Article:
The repetition of the first stanza as the last makes it seem framed though this time it is framed by ignorance and the same questions them not having been answered in the poem.
The word ‘could’ has been substituted for ‘dare’ which is a harder, harsher word, this puts a darker stress on things, in stanza 1 the words that could have double meanings could be seen by the ‘good’ meaning but in the last stanza you get the feeling that the speaker has made up their mind towards the ‘bad’ meaning.
‘Symmetry?’ shows perfection/beauty though it could also be ordered and controlled, a feature of society that Blake dislikes.
Songs of Innocence: The Shepherd pg 4
Context: William Blake had a troubled relationship with his father, and so a closer relationship with his mother. In many of his poems God fills in for the father in the poem and the relationship with the mother is mentioned.
This poem lacks a contrary, use with the lamb to show the pastoral idyll.
The Shepherd is the biblical symbol for God, the good shepherd who leads his people. In reading the poem like that humankind are the sheep. Shepherds protect, provide, care and lead their sheep.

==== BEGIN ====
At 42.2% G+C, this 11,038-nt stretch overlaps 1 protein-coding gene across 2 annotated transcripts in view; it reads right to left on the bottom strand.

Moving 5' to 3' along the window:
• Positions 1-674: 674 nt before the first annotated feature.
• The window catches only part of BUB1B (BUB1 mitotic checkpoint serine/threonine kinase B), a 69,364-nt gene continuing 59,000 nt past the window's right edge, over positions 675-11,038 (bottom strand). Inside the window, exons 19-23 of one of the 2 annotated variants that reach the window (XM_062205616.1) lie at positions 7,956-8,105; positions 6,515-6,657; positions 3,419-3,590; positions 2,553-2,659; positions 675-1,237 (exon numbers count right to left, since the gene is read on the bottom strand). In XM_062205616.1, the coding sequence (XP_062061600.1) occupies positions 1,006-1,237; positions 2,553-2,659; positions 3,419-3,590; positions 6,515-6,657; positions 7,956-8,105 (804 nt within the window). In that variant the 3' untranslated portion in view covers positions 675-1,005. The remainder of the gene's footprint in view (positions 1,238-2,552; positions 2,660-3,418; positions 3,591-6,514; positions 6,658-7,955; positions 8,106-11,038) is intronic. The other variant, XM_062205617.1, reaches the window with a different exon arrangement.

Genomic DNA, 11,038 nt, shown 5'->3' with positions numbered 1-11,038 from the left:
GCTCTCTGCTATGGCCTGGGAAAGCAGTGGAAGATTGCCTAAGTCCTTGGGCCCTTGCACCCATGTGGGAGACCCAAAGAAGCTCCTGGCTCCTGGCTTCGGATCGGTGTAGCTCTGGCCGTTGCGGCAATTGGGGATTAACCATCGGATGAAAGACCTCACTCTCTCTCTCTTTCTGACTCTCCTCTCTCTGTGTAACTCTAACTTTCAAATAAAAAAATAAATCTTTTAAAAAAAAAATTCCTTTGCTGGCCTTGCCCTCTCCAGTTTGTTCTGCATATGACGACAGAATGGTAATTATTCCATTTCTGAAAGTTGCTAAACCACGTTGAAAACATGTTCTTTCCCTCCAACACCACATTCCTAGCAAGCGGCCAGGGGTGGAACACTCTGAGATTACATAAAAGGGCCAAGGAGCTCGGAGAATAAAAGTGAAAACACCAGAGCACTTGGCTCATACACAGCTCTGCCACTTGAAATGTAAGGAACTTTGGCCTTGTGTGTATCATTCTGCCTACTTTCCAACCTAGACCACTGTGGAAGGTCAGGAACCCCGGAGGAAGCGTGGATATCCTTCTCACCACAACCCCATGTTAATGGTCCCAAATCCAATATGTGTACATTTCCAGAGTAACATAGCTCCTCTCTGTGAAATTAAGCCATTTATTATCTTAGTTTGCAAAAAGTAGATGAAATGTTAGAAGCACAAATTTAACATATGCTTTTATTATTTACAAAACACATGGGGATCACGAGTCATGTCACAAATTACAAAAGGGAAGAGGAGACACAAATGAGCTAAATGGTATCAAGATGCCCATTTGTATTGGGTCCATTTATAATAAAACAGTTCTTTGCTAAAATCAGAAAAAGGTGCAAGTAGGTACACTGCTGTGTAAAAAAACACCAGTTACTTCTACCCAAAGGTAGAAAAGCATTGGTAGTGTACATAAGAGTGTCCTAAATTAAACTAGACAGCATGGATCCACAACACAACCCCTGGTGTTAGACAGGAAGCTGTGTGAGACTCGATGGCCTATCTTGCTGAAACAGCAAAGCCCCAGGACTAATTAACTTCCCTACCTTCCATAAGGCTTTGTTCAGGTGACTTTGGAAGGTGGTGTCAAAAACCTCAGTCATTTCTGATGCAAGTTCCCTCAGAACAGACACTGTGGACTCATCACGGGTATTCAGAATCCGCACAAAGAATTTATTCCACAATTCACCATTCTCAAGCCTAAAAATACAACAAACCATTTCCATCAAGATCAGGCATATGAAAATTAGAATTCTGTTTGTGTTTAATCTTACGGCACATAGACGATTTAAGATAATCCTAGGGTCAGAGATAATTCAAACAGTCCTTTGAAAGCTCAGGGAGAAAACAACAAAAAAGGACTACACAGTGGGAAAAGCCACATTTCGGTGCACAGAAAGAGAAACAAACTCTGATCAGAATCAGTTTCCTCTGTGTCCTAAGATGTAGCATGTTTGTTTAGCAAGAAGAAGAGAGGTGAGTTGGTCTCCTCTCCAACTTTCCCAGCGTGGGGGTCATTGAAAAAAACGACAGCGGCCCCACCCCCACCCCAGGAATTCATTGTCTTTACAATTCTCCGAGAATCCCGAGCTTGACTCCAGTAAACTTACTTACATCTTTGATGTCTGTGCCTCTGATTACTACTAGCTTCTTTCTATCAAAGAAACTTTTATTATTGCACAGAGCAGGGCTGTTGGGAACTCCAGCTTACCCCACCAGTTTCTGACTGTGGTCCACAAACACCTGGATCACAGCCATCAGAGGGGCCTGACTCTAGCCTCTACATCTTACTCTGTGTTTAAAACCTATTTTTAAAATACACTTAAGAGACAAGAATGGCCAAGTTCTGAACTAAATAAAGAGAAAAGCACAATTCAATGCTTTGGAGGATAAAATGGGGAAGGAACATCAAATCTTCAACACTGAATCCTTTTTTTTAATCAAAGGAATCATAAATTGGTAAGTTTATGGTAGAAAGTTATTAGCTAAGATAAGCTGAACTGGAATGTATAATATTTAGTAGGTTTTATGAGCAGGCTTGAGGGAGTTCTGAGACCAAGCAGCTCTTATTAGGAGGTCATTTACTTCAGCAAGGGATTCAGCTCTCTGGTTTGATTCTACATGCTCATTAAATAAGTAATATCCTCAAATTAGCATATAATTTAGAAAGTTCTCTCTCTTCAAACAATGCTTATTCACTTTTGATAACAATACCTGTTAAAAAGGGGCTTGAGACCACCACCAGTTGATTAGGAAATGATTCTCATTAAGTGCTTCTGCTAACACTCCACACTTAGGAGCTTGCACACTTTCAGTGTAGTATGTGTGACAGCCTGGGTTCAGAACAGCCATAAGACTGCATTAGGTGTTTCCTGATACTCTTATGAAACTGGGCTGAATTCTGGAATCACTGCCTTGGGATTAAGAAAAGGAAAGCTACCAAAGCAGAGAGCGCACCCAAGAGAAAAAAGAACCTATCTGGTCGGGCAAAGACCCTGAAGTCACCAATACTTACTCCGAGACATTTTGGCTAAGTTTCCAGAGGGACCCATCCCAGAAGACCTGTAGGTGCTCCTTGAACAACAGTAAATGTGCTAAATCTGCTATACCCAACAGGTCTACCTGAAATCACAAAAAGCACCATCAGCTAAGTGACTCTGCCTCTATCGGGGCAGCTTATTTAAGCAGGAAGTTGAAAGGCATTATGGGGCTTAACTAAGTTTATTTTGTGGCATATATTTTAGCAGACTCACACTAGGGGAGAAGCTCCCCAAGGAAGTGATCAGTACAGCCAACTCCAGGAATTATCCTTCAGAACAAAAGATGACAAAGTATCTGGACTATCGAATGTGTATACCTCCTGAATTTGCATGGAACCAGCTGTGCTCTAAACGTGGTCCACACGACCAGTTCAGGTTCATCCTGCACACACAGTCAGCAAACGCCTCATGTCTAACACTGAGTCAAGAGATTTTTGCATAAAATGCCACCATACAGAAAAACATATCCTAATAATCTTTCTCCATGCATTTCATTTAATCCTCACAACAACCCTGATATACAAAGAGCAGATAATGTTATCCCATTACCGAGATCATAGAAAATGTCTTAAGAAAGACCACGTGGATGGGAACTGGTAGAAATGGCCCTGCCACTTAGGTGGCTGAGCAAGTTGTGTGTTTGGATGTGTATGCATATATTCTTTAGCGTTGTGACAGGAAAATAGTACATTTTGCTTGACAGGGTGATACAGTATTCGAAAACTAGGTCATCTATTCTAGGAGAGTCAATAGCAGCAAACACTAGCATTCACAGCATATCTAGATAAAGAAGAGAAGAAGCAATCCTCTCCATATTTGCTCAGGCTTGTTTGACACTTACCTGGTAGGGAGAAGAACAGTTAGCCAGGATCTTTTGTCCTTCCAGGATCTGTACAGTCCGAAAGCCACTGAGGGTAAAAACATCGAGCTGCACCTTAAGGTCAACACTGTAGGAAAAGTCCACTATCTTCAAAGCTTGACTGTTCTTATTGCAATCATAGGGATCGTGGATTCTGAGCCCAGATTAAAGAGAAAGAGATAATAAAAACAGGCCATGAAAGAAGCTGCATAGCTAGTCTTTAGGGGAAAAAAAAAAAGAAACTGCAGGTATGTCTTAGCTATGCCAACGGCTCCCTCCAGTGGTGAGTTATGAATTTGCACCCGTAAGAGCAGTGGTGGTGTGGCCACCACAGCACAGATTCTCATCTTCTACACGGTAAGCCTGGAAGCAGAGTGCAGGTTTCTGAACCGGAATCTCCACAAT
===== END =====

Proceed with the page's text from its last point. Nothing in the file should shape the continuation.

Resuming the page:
‘Sweet lot!’ Blake sees the shepherd as having a good life as he admires the simplicity of their life, the freedom they experience while being able to wander around nature and the honest hard work that they do.
‘From the morn’ at the beginning and ‘while they are in peace,’ (i.e. asleep) near the end suggests the simple idea that this poem goes from dawn to dusk.
‘He shall follow his sheep all day,’ seems to be a little bit of role reversal, shows the caring God, his people go where they want to go but he is always there in case they need him.
‘And his tongue shall be filled with praise.’ Meaning that he is singing, the ‘praise’ at the end suggests that he is singing about God as there is nothing else to occupy his mind in the pastoral world.